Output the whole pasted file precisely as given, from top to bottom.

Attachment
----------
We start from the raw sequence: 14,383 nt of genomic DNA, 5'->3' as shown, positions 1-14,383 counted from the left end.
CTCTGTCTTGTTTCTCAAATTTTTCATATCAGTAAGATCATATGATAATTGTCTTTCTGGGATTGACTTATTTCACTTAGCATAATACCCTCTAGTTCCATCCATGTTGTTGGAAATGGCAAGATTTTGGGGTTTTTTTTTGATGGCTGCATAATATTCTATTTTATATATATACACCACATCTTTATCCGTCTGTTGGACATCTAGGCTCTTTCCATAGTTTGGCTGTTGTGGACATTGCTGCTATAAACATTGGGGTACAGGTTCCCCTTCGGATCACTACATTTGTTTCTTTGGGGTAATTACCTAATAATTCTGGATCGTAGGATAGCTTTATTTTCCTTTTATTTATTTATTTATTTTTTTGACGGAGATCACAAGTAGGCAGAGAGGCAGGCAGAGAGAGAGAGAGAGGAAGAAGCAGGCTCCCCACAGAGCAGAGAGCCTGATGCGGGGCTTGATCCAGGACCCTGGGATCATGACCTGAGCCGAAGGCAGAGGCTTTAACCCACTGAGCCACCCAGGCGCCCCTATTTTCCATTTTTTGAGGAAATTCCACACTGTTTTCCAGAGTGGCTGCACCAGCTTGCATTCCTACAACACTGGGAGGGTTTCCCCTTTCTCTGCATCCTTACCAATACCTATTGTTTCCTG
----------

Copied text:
We start from the raw sequence: 14,383 nt of genomic DNA, 5'->3' as shown, positions 1-14,383 counted from the left end.
CTCTGTCTTGTTTCTCAAATTTTTCATATCAGTAAGATCATATGATAATTGTCTTTCTGGGATTGACTTATTTCACTTAGCATAATACCCTCTAGTTCCATCCATGTTGTTGGAAATGGCAAGATTTTGGGGTTTTTTTTTGATGGCTGCATAATATTCTATTTTATATATATACACCACATCTTTATCCGTCTGTTGGACATCTAGGCTCTTTCCATAGTTTGGCTGTTGTGGACATTGCTGCTATAAACATTGGGGTACAGGTTCCCCTTCGGATCACTACATTTGTTTCTTTGGGGTAATTACCTAATAATTCTGGATCGTAGGATAGCTTTATTTTCCTTTTATTTATTTATTTATTTTTTTGACGGAGATCACAAGTAGGCAGAGAGGCAGGCAGAGAGAGAGAGAGAGGAAGAAGCAGGCTCCCCACAGAGCAGAGAGCCTGATGCGGGGCTTGATCCAGGACCCTGGGATCATGACCTGAGCCGAAGGCAGAGGCTTTAACCCACTGAGCCACCCAGGCGCCCCTATTTTCCATTTTTTGAGGAAATTCCACACTGTTTTCCAGAGTGGCTGCACCAGCTTGCATTCCTACAACACTGGGAGGGTTTCCCCTTTCTCTGCATCCTTACCAATACCTATTGTTTCCTG